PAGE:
Why self-driving cars are in the slow lane

Rick Newman
Columnist

You’re going to hear a lot about self-driving cars before they actually arrive.

I recently drove a demonstration vehicle Nissan outfitted to highlight its latest autonomous system, which the automaker calls ProPilot Assist. As you can see from the video above, it doesn’t exactly chauffeur me around while I read a magazine or answer email. “We’re being conservative,” says Nissan engineer Andy Christensen, who rode with me on the demo around New York City and explained how the technology works. “We know the importance of keeping the driver engaged.”

The big automakers are all vying for pole position on autonomous technology, but there’s a catch—rolling it out too fast risks turning off drivers and even harming them. That lesson comes from a crash last year in which a Tesla driver died when he struck a tractor-trailer at 74 miles per hour while his vehicle’s “Autopilot” system was engaged. Federal investigators cited overreliance on the technology as a factor in the crash.

The Tesla system allowed the driver to cruise for extended periods without his hands on the wheel, while self-driving software handled the steering. Nissan’s ProPilot Assist doesn’t go that far. Like systems from other automakers, it has two basic features. First, it’s able to keep the car within its lane on a highway, as long as there are lane markers that sensors on the car are able to read. It also uses radar cruise control to adjust the speed of the car based on the distance to the car ahead, slowing down if the distance gets too tight, then speeding up again as the space increases.

To work, however, the driver must have at least a couple fingers on the wheel, to assure you don’t zone out or doze off. If sensors detect that you’ve let go, the system will beep to get your attention, then disengage if you don’t respond. You can see that happen a couple times in the video.

Level 2 autonomy

The Nissan system is Level 2 autonomy, which is the third of six levels ranging from 0 to 5. That means computers can do some of the steering, accelerating and braking, as long as the driver stays in control of the vehicle and monitors the whole driving environment. ProPilot Assist will be available on the 2018 Leaf, hitting showrooms soon, and on other Nissan models after that. Other automakers offer similar technology, which typically hits luxury makes first and filters down to the mainstream fleet.

The Tesla Model S sedan involved in a fatal crash near Williston, Florida, on May 7, 2016. Source: NTSB

The best thing about Level 2 autonomy is radar cruise control, which relieves the driver of continually resetting it when the speed of travel slows in traffic. Instead, you set a maximum speed and the system slows the car as needed, then speeds up again when the coast is clear. ProPilot Assist will actually slow the car all the way to 0—ideal for stop-and-go-driving—then accelerate as traffic eases, as you can see in the video. The only catch is that if you’re stopped for more than a few seconds, you have to push a button to reengage cruise.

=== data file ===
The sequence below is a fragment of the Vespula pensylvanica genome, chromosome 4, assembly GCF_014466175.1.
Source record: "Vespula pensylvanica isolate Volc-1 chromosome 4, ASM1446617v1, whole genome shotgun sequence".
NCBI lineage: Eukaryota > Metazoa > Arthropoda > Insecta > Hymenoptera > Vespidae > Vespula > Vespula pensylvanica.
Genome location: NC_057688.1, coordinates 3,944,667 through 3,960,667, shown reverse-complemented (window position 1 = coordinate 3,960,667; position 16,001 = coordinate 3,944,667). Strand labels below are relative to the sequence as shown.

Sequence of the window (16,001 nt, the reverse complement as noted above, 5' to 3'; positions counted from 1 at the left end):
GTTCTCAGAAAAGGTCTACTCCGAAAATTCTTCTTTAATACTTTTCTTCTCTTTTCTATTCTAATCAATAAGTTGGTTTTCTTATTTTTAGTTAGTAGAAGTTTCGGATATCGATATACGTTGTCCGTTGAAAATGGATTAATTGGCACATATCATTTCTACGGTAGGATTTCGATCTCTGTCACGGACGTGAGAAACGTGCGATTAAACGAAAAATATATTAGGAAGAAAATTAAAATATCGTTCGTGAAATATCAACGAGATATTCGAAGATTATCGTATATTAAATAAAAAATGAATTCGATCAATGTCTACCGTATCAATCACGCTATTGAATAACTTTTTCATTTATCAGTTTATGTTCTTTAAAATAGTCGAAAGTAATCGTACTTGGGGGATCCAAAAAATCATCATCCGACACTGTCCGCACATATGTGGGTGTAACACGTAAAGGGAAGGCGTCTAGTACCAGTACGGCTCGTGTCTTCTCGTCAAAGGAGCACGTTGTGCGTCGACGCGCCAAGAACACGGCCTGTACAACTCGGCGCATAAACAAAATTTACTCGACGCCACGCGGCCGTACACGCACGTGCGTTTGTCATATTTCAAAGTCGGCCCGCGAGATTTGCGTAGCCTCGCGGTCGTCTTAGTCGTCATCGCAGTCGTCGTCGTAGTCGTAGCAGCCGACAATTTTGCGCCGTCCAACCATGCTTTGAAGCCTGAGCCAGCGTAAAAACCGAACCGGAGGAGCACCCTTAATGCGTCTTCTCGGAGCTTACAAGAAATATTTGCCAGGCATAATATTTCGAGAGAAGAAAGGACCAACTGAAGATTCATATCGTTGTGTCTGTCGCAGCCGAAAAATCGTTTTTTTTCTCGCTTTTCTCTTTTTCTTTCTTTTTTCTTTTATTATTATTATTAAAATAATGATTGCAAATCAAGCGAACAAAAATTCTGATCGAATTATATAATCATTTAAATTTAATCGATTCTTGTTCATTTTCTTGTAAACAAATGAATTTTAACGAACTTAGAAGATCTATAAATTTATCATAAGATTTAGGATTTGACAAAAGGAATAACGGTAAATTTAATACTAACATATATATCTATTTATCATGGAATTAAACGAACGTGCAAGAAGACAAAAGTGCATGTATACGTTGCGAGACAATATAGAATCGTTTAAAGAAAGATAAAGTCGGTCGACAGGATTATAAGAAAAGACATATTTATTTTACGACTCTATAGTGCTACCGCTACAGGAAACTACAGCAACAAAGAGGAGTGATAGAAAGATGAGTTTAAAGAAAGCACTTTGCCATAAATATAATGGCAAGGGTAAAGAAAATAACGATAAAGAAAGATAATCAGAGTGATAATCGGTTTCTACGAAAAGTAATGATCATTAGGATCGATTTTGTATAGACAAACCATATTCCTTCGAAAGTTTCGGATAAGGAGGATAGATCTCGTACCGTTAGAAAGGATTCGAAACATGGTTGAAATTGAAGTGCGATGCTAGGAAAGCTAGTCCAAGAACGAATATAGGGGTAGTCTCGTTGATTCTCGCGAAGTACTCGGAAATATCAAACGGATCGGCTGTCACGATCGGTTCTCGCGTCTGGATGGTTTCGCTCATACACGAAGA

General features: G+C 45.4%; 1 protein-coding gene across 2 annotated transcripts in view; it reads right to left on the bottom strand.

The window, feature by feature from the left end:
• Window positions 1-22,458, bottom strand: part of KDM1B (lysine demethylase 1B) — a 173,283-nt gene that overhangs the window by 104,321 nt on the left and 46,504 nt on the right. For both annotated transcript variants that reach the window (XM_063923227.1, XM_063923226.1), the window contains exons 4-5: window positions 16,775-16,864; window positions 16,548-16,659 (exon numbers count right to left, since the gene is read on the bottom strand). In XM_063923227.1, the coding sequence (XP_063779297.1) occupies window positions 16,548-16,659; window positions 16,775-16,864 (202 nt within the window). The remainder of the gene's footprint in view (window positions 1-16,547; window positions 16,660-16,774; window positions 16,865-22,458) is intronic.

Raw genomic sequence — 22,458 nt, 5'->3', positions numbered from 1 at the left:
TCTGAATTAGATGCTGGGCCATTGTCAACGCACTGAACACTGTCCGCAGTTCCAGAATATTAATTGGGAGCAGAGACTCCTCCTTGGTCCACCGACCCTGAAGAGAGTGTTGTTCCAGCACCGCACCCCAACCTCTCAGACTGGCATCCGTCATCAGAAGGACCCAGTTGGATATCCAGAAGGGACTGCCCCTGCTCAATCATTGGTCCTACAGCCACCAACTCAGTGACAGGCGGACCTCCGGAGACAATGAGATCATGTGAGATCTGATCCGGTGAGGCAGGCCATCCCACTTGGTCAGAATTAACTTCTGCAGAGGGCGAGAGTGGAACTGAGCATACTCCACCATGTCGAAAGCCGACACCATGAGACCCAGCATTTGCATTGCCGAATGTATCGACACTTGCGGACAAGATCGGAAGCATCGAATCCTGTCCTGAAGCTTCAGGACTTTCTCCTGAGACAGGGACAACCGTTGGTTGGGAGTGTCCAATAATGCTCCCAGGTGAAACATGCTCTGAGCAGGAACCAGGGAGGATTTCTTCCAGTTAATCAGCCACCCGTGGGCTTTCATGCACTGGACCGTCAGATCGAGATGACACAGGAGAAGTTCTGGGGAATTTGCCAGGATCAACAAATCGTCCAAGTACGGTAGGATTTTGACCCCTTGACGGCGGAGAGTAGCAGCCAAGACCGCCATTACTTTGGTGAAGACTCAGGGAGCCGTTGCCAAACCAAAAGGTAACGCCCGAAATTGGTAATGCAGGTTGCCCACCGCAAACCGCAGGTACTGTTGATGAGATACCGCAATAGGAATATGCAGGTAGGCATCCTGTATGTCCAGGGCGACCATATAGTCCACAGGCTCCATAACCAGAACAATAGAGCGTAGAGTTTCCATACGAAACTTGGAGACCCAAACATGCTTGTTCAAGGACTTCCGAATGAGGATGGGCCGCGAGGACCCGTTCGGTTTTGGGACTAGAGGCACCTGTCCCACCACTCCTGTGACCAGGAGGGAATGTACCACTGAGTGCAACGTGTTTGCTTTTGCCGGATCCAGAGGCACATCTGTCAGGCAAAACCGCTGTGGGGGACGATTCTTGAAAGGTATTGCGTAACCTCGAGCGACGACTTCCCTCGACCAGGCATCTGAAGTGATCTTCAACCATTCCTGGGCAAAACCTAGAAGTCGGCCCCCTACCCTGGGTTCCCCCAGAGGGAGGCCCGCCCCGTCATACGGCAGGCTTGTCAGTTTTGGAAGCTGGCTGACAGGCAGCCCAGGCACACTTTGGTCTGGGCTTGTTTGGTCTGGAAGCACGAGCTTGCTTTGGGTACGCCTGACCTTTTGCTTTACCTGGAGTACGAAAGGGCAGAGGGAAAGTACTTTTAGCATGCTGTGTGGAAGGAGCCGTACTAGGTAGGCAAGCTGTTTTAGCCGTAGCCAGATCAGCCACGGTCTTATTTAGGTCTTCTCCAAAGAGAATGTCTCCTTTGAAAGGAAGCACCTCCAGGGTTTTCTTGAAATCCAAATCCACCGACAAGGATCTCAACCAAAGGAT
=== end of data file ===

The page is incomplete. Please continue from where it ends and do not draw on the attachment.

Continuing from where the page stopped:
The self-steering feature on ProPilot Assist is less compelling, perhaps because the need to keep your hand on the wheel doesn’t really provide much of a break. Tesla’s system at the time of the fatal Florida crash last year was hands-free, except when sensors detected circumstances that would require the driver to retake the wheel. An investigation by the National Transportation Safety Board (NTSB) found that the driver of that car had the autonomous system engaged for 37 minutes before the crash and only had his hands on the wheel for about 25 seconds during that time. While Autopilot was engaged, the vehicle issued seven alerts instructing the driver to take the wheel—but Autopilot never disengaged, as it is designed to do if it detects a safety hazard and the driver doesn’t respond.

The crash occurred on a four-lane state highway as a tractor-trailer was turning left in front of the Tesla. Sensors on the Tesla didn’t detect the truck, and there’s no indication the driver hit the brakes or did anything to avoid hitting it. Cruise control was set at 74 miles per hour, the speed at which the Tesla struck the truck before sliding underneath it and veering off the road. The NTSB identified several causes of the crash: the truck’s failure to yield to the Tesla, the driver’s “overreliance on vehicle automation,” and technology that allowed the driver “prolonged disengagement from the driving task.”

Tesla modified its Autopilot software after the crash, reducing the amount of time the driver can cruise hands-free before an alert sounds, and making other changes. But it’s still a hands-free system.

The other hands-free system on the market is General Motors’s “Supercruise” feature, available on the 2018 Cadillac CT6 sedan. That system relies on a “driver-tracking camera” in the cabin, along with “head-tracking software,” to make sure the driver is paying attention. If not, a series of alerts ensue, and if the driver doesn’t respond, the system will disengage. Like Nissan’s system, it can adjust the vehicle’s speed as needed and keep the car in its lane. But the driver must still execute simple maneuvers like changing lanes or exiting the highway. If the system is on and there’s no driver input when required, these and other autonomous systems are designed to slow the vehicle gradually and bring it to a stop, as safely as possible. A proper self-driving car must be self-stopping, too.

Confidential tip line: rickjnewman@yahoo.com

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Rick Newman is the author of four books, including Rebounders: How Winners Pivot from Setback to Success. Follow him on Twitter: @rickjnewman

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